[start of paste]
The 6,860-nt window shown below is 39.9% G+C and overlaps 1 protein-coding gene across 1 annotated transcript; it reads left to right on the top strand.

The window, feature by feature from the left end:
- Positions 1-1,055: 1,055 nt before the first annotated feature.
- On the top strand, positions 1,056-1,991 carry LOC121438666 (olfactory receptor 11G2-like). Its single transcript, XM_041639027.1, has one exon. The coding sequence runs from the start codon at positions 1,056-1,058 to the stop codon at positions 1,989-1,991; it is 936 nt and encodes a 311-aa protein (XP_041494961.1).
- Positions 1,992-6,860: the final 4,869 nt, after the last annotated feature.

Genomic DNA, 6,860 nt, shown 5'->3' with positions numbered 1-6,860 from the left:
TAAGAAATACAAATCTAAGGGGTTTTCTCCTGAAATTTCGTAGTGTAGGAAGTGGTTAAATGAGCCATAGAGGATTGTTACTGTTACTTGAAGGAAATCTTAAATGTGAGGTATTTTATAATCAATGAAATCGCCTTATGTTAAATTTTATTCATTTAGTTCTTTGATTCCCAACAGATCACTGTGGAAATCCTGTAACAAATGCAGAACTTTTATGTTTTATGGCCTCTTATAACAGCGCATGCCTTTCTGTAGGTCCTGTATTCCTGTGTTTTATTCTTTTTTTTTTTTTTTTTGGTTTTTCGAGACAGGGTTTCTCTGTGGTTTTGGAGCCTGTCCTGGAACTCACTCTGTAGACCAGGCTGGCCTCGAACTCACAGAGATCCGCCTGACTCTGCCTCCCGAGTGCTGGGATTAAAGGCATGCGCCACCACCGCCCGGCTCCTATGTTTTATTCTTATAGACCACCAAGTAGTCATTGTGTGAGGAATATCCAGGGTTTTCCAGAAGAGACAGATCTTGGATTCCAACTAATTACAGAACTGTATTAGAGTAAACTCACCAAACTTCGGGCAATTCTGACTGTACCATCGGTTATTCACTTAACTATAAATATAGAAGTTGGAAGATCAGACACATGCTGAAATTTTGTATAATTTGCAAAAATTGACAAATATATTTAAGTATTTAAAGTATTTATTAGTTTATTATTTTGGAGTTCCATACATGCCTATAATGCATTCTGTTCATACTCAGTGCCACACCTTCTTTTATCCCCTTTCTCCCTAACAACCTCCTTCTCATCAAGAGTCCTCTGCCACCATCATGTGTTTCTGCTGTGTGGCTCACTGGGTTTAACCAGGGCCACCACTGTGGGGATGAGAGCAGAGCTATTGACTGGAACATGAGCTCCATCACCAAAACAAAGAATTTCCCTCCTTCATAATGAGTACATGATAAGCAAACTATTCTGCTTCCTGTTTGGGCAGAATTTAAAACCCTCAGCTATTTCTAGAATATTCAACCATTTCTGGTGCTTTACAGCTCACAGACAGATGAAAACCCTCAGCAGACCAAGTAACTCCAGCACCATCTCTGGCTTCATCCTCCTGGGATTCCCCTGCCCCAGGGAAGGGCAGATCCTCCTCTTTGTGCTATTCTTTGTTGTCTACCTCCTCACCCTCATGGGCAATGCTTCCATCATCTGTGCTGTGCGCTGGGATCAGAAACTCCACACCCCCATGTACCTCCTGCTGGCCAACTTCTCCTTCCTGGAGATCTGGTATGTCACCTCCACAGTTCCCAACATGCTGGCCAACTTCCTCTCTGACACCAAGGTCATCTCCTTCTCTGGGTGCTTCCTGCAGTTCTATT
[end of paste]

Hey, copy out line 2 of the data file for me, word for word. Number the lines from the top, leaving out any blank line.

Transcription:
The window, feature by feature from the left end: